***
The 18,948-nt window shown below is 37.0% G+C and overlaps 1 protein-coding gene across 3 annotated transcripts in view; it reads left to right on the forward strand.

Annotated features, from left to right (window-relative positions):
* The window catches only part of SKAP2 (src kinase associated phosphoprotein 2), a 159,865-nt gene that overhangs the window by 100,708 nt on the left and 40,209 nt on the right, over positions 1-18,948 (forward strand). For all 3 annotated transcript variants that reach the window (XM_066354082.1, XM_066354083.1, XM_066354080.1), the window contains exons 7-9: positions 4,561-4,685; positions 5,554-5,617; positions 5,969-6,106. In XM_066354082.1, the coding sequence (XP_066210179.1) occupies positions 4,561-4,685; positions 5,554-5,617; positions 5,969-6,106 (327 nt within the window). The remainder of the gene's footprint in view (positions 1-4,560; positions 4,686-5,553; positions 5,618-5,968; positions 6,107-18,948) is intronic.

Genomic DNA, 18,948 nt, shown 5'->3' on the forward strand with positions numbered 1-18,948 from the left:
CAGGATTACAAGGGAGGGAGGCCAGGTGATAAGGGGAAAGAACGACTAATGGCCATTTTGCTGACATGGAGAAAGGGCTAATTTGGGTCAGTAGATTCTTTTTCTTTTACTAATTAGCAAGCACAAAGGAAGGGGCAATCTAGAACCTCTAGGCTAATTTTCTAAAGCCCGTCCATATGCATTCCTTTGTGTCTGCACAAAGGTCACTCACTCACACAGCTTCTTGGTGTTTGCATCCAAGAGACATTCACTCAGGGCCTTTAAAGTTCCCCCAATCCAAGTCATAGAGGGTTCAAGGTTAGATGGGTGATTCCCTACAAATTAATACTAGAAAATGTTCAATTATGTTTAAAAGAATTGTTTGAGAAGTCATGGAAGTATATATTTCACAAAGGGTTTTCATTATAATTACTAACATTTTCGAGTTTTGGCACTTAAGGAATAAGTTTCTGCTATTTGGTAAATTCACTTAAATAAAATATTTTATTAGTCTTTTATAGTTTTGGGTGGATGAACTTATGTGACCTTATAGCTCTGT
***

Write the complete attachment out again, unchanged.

The 18,948-nt window shown below is 37.0% G+C and overlaps 1 protein-coding gene across 3 annotated transcripts in view; it reads left to right on the forward strand.

Annotated features, from left to right (window-relative positions):
* The window catches only part of SKAP2 (src kinase associated phosphoprotein 2), a 159,865-nt gene that overhangs the window by 100,708 nt on the left and 40,209 nt on the right, over positions 1-18,948 (forward strand). For all 3 annotated transcript variants that reach the window (XM_066354082.1, XM_066354083.1, XM_066354080.1), the window contains exons 7-9: positions 4,561-4,685; positions 5,554-5,617; positions 5,969-6,106. In XM_066354082.1, the coding sequence (XP_066210179.1) occupies positions 4,561-4,685; positions 5,554-5,617; positions 5,969-6,106 (327 nt within the window). The remainder of the gene's footprint in view (positions 1-4,560; positions 4,686-5,553; positions 5,618-5,968; positions 6,107-18,948) is intronic.

Genomic DNA, 18,948 nt, shown 5'->3' on the forward strand with positions numbered 1-18,948 from the left:
CAGGATTACAAGGGAGGGAGGCCAGGTGATAAGGGGAAAGAACGACTAATGGCCATTTTGCTGACATGGAGAAAGGGCTAATTTGGGTCAGTAGATTCTTTTTCTTTTACTAATTAGCAAGCACAAAGGAAGGGGCAATCTAGAACCTCTAGGCTAATTTTCTAAAGCCCGTCCATATGCATTCCTTTGTGTCTGCACAAAGGTCACTCACTCACACAGCTTCTTGGTGTTTGCATCCAAGAGACATTCACTCAGGGCCTTTAAAGTTCCCCCAATCCAAGTCATAGAGGGTTCAAGGTTAGATGGGTGATTCCCTACAAATTAATACTAGAAAATGTTCAATTATGTTTAAAAGAATTGTTTGAGAAGTCATGGAAGTATATATTTCACAAAGGGTTTTCATTATAATTACTAACATTTTCGAGTTTTGGCACTTAAGGAATAAGTTTCTGCTATTTGGTAAATTCACTTAAATAAAATATTTTATTAGTCTTTTATAGTTTTGGGTGGATGAACTTATGTGACCTTATAGCTCTGT